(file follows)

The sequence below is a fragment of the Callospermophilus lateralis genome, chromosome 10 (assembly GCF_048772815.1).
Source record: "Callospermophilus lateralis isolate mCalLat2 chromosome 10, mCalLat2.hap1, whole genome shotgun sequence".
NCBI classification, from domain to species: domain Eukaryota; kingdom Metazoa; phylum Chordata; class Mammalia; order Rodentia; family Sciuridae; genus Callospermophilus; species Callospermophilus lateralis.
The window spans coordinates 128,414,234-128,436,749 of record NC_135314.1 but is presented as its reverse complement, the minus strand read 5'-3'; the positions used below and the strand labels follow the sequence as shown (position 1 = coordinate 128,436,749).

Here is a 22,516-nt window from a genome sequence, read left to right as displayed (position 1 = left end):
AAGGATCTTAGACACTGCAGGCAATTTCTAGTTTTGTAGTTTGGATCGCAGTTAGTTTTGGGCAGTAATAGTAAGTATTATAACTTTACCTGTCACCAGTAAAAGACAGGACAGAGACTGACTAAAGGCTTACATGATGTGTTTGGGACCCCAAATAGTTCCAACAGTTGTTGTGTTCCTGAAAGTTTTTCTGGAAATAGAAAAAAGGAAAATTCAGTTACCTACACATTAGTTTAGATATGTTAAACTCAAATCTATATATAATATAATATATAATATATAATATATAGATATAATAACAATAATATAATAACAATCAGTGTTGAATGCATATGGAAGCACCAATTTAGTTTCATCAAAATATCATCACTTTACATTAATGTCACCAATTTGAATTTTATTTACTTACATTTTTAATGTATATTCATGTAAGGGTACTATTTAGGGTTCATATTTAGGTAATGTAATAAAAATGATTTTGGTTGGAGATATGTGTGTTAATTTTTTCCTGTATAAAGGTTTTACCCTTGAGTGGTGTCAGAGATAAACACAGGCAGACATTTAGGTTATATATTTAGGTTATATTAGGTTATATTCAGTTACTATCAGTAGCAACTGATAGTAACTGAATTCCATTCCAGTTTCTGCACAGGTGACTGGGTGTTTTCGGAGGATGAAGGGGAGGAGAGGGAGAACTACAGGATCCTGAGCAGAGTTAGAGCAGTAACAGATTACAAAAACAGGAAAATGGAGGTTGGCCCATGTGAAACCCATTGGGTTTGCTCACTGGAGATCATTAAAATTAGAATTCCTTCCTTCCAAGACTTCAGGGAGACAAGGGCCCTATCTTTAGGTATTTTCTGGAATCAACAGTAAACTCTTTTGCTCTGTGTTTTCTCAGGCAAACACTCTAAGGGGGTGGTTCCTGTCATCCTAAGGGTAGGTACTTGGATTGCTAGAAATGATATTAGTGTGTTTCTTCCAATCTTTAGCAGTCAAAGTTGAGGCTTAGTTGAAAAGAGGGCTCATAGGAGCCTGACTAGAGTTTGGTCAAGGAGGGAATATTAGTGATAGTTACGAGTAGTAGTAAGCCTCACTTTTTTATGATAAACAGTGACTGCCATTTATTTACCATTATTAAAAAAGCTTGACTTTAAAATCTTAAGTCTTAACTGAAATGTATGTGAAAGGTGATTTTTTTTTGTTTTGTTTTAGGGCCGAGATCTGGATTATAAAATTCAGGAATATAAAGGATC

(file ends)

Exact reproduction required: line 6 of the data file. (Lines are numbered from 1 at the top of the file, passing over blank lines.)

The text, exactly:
AAGGATCTTAGACACTGCAGGCAATTTCTAGTTTTGTAGTTTGGATCGCAGTTAGTTTTGGGCAGTAATAGTAAGTATTATAACTTTACCTGTCACCAGTAAAAGACAGGACAGAGACTGACTAAAGGCTTACATGATGTGTTTGGGACCCCAAATAGTTCCAACAGTTGTTGTGTTCCTGAAAGTTTTTCTGGAAATAGAAAAAAGGAAAATTCAGTTACCTACACATTAGTTTAGATATGTTAAACTCAAATCTATATATAATATAATATATAATATATAATATATAGATATAATAACAATAATATAATAACAATCAGTGTTGAATGCATATGGAAGCACCAATTTAGTTTCATCAAAATATCATCACTTTACATTAATGTCACCAATTTGAATTTTATTTACTTACATTTTTAATGTATATTCATGTAAGGGTACTATTTAGGGTTCATATTTAGGTAATGTAATAAAAATGATTTTGGTTGGAGATATGTGTGTTAATTTTTTCCTGTATAAAGGTTTTACCCTTGAGTGGTGTCAGAGATAAACACAGGCAGACATTTAGGTTATATATTTAGGTTATATTAGGTTATATTCAGTTACTATCAGTAGCAACTGATAGTAACTGAATTCCATTCCAGTTTCTGCACAGGTGACTGGGTGTTTTCGGAGGATGAAGGGGAGGAGAGGGAGAACTACAGGATCCTGAGCAGAGTTAGAGCAGTAACAGATTACAAAAACAGGAAAATGGAGGTTGGCCCATGTGAAACCCATTGGGTTTGCTCACTGGAGATCATTAAAATTAGAATTCCTTCCTTCCAAGACTTCAGGGAGACAAGGGCCCTATCTTTAGGTATTTTCTGGAATCAACAGTAAACTCTTTTGCTCTGTGTTTTCTCAGGCAAACACTCTAAGGGGGTGGTTCCTGTCATCCTAAGGGTAGGTACTTGGATTGCTAGAAATGATATTAGTGTGTTTCTTCCAATCTTTAGCAGTCAAAGTTGAGGCTTAGTTGAAAAGAGGGCTCATAGGAGCCTGACTAGAGTTTGGTCAAGGAGGGAATATTAGTGATAGTTACGAGTAGTAGTAAGCCTCACTTTTTTATGATAAACAGTGACTGCCATTTATTTACCATTATTAAAAAAGCTTGACTTTAAAATCTTAAGTCTTAACTGAAATGTATGTGAAAGGTGATTTTTTTTTGTTTTGTTTTAGGGCCGAGATCTGGATTATAAAATTCAGGAATATAAAGGATC